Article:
Short selling restrictions in 2005–2009 in Indian market and underpricing of initial public offerings
Tanya Gulati (),
S. K. Bose and
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Tanya Gulati: Birla Institute of Technology, Mesra
S. K. Bose: Birla Institute of Technology, Mesra
Journal of Economics and Finance, 2017, vol. 41, issue 1, 116-135
Abstract Most research explains underpricing of initial public offerings (IPOs) as the rational response of investors to the valuation uncertainty and the existence of informational friction in the IPO market. In contrast, Miller (1977) demonstrates that irrational sentiments of optimistic investors lead to high underpricing which pessimistic investors are unable to correct due to short selling constraints. Using first day flipping ratio and the trading ratio as proxies for divergence of opinion, we provide evidence consistent with Miller (1977) from Indian market that the greater divergence of opinion among investors results into higher underpricing. Previous research is not unanimous on proxies for short selling constraints and also do not control for the cross-sectional differences in the severity of constraints. We test Miller’s hypothesis in a market that faced prohibitive regulatory restrictions on short selling. We also control for the period when constraints are marginally relaxed. Our findings provide more robust evidence. Our results suggest that short selling restrictions affect market efficiency adversely; there could still be other forces at play. Market regulators should take steps to facilitate short selling instead of restricting it.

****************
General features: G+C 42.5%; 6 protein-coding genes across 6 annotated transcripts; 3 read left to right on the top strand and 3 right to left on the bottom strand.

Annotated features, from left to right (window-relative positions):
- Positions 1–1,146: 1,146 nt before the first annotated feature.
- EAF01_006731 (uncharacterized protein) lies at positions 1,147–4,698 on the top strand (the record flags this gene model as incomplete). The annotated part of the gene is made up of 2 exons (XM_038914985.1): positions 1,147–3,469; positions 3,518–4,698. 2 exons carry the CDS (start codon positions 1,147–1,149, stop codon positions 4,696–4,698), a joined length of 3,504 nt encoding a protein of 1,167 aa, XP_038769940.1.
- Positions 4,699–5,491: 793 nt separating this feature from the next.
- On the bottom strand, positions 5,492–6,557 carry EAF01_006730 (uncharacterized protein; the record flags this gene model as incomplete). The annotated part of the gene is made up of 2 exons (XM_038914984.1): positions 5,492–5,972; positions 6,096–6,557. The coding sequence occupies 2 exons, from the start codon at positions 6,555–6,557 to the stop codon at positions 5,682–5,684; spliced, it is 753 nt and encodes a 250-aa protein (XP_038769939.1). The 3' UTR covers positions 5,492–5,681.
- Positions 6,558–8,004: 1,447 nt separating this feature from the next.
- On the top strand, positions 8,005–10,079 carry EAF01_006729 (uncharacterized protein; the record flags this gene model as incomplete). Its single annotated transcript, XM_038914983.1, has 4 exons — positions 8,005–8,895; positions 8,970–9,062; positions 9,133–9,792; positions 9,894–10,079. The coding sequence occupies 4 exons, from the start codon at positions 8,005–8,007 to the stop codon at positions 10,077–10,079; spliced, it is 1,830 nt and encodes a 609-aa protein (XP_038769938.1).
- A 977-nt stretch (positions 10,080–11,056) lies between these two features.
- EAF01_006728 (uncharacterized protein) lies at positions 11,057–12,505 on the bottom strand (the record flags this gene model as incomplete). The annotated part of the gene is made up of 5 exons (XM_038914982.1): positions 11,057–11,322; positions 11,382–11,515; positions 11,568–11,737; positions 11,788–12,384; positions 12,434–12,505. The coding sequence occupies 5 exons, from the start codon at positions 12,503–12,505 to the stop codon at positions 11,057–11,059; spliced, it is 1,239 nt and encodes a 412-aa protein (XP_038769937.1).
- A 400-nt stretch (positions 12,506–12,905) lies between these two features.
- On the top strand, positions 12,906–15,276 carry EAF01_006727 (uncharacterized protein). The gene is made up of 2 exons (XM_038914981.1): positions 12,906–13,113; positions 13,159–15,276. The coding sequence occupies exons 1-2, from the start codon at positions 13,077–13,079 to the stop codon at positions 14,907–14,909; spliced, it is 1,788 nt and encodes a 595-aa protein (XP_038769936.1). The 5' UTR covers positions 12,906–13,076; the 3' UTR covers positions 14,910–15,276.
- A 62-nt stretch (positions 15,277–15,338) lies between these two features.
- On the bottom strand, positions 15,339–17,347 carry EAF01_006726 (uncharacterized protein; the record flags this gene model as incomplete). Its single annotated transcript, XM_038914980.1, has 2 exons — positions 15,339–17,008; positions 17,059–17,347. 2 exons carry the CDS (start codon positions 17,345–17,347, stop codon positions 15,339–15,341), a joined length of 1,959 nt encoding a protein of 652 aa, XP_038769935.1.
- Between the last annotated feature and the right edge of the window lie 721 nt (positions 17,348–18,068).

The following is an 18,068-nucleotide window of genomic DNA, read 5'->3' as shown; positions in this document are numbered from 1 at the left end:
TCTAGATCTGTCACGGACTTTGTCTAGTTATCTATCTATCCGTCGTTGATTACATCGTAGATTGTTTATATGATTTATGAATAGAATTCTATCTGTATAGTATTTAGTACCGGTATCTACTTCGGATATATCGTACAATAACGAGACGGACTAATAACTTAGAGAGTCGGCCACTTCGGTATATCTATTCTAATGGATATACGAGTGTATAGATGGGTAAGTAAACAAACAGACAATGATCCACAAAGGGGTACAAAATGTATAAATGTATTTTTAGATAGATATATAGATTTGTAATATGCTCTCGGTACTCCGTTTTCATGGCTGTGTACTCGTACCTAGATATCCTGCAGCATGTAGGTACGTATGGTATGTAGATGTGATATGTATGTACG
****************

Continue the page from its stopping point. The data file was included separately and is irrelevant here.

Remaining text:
Keywords: IPOs; Investor sentiments; Divergence of opinion; Underpricing; Short selling; Valuation uncertainty; JEC Classification; G12; G14; G28 (search for similar items in EconPapers)
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